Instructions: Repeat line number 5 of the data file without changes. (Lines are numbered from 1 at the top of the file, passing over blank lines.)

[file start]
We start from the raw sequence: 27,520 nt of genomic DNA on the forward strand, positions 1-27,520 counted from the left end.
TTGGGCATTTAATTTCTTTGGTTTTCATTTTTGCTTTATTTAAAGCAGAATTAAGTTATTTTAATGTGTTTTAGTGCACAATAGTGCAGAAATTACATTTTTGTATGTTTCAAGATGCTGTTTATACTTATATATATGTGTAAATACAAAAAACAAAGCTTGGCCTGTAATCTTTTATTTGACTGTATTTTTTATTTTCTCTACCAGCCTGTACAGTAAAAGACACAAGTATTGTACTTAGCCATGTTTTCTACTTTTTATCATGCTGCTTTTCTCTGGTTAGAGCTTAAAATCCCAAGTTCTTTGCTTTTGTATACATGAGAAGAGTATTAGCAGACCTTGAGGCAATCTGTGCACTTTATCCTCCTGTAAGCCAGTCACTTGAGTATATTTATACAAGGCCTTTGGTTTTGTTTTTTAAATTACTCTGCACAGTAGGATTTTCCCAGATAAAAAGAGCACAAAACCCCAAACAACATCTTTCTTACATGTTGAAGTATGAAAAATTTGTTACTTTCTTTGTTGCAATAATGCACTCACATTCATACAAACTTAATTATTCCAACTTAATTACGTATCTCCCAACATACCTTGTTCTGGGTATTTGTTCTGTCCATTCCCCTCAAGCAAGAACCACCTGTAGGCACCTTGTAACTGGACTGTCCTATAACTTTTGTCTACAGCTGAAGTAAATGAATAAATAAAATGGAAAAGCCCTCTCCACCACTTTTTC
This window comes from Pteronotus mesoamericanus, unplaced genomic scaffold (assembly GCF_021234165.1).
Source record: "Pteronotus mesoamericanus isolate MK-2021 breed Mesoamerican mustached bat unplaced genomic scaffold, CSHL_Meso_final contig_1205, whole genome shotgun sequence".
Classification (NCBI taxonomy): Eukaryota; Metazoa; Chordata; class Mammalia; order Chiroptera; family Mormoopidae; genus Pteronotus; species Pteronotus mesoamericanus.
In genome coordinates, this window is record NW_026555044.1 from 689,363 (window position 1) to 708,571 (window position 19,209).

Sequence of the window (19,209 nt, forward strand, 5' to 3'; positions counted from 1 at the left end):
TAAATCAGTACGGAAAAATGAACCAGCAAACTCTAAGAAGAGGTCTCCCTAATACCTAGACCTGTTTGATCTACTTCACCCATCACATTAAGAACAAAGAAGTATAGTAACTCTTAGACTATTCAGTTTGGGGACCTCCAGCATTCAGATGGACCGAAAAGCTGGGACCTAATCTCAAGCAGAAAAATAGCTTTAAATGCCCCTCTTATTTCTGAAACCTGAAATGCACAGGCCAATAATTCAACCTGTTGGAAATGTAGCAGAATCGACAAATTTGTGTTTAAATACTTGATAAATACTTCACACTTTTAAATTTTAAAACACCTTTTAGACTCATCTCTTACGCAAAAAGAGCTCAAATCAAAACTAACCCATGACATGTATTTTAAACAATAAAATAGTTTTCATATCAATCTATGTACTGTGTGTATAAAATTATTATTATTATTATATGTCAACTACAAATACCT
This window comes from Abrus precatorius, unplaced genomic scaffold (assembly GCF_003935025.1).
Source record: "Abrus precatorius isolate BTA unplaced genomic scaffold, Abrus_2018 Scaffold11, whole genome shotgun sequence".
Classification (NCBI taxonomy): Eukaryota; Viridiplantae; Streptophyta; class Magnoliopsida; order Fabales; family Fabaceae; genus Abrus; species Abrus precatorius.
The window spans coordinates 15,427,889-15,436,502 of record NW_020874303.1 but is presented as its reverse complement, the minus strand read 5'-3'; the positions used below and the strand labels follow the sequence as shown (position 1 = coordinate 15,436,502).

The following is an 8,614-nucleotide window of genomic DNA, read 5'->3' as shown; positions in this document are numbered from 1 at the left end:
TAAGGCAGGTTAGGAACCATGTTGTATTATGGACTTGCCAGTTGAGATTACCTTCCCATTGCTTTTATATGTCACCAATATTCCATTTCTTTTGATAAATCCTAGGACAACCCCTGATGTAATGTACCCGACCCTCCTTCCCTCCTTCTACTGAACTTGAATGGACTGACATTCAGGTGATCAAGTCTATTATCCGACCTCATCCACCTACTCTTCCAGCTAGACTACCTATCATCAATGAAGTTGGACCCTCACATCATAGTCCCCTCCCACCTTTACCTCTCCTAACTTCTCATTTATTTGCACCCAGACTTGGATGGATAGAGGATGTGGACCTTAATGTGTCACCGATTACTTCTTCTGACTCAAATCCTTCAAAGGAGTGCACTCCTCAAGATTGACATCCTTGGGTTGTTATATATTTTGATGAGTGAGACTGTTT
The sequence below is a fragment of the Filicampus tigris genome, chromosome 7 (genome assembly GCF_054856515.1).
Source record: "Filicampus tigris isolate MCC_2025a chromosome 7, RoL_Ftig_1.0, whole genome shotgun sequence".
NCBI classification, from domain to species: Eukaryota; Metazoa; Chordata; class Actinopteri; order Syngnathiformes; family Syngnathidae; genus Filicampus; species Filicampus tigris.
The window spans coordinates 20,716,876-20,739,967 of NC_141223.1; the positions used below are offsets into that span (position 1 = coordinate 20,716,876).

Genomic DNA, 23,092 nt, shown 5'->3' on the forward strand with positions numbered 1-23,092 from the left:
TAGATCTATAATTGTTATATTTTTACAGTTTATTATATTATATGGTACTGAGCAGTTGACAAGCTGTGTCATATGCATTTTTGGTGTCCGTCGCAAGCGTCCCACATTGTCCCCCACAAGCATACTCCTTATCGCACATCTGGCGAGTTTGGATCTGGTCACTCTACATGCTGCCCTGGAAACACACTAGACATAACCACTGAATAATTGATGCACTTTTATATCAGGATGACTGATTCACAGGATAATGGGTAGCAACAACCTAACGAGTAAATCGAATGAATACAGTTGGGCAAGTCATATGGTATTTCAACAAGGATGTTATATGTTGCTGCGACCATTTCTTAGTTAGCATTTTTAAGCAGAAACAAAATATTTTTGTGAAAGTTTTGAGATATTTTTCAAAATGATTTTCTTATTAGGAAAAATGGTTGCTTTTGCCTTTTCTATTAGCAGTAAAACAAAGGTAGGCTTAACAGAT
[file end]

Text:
Classification (NCBI taxonomy): Eukaryota; Metazoa; Chordata; class Mammalia; order Chiroptera; family Mormoopidae; genus Pteronotus; species Pteronotus mesoamericanus.